The top two United Nations weapons inspectors arrived in Baghdad Saturday for talks with Iraqi officials, in an effort to seek further concessions to avoid a possible war.
Chief U.N. weapons inspector Hans Blix and Mohamed ElBaradei, head of the Vienna-based International Atomic Energy Agency, were expected to urge Iraqi officials to allow the use of U-2 reconnaissance planes to support their inspections.
The inspectors were also expected to demand that Iraq fill in gaps in its December 7 declaration on its weapons programs, and to pledge to enact legislation banning weapons of mass destruction.
Mr. Blix said Iraq's new concession allowing inspectors to privately interview Iraqi scientists as mandated by the United Nations was a positive effort, but that more was needed.
Babel, a newspaper operated by Iraqi President Saddam Hussein's son Uday, said in Saturday's edition that it hoped the weapons inspectors appreciated what the publication described as Iraq's sacrifices in its efforts to comply with their inspections.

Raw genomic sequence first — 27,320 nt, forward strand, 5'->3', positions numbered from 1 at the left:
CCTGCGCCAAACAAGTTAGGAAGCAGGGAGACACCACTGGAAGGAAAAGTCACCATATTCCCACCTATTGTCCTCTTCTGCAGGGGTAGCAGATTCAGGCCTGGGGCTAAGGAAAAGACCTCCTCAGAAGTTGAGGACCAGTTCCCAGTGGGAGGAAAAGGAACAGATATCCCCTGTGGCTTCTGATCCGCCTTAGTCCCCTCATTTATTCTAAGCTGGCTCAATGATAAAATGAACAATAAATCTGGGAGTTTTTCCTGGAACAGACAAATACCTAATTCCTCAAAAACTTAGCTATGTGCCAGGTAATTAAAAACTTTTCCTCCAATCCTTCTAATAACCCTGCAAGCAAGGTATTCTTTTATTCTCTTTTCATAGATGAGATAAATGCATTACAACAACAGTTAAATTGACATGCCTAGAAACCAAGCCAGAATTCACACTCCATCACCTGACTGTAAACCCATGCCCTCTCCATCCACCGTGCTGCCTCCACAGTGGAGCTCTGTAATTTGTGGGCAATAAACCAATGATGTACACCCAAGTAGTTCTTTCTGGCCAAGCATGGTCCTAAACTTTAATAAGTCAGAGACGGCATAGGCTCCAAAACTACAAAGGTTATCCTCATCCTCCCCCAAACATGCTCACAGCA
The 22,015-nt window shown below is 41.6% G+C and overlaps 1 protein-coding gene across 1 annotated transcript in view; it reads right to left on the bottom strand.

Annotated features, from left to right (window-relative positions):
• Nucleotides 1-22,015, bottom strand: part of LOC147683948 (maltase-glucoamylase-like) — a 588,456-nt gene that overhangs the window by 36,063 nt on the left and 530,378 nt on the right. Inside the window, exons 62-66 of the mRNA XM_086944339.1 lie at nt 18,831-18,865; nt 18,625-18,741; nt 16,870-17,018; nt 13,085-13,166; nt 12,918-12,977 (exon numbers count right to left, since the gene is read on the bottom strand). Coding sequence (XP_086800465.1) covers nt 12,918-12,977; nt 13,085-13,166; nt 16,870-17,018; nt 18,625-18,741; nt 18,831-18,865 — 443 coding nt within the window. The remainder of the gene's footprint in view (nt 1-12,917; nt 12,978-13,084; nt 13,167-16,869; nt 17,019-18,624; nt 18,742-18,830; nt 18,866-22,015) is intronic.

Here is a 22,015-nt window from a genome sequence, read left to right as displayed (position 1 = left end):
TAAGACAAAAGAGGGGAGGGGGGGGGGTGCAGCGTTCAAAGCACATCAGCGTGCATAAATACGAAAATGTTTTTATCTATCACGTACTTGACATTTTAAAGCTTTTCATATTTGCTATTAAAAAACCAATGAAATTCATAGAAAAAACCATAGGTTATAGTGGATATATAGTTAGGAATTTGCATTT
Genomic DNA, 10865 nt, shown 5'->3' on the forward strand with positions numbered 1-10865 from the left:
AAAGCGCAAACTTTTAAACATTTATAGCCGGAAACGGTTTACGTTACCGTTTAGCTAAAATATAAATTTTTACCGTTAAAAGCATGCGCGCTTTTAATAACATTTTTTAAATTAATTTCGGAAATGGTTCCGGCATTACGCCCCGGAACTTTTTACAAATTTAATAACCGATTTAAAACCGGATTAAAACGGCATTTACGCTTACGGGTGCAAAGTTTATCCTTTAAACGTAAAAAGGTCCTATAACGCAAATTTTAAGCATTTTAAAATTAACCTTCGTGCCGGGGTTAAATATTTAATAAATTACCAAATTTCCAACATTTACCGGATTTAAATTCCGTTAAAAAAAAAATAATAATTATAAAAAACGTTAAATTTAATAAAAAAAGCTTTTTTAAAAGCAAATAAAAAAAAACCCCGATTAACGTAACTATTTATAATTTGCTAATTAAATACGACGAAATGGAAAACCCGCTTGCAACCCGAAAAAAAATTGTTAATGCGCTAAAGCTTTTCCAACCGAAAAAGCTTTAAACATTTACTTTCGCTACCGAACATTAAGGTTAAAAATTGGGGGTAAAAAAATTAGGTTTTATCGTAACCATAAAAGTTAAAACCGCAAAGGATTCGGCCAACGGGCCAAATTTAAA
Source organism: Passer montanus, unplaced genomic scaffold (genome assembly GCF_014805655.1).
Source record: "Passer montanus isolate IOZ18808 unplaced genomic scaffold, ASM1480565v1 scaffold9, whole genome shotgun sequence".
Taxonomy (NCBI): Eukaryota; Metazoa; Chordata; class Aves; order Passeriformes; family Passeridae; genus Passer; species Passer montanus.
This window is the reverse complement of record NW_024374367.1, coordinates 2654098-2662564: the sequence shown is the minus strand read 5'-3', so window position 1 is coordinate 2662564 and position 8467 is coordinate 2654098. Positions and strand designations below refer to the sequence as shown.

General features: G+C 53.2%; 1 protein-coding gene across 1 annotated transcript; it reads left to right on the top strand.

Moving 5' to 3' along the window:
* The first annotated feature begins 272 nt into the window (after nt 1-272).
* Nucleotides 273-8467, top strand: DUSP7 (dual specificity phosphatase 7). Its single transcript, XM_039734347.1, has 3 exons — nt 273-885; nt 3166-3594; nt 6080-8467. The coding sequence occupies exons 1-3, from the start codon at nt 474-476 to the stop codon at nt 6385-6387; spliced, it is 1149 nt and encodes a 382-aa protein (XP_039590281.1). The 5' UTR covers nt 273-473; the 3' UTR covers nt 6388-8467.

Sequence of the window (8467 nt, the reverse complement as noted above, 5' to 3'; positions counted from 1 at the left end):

The talks come ahead of a key report by the inspectors to the U.N. Security Council, due February 14. Iraq's level of cooperation in the near future could seriously impact that report, and set a path to war, or peace, in the region.
Mr. ElBaradei has said that quick progress needs to be made, as time is critical. He added that the inspections are an alternative to war and not a prelude to it.
At the same time tensions are increasing over the possibility of war. Egyptian President Hosni Mubarak and Jordan's King Abdullah met Saturday to talk about the Iraq crisis.
Meanwhile, inspectors on the ground in Iraq pushed ahead with their search for banned weapons of mass destruction in and around Baghdad. On Saturday, they visited sites that included a water purification facility, an electrical installation and a technical institute.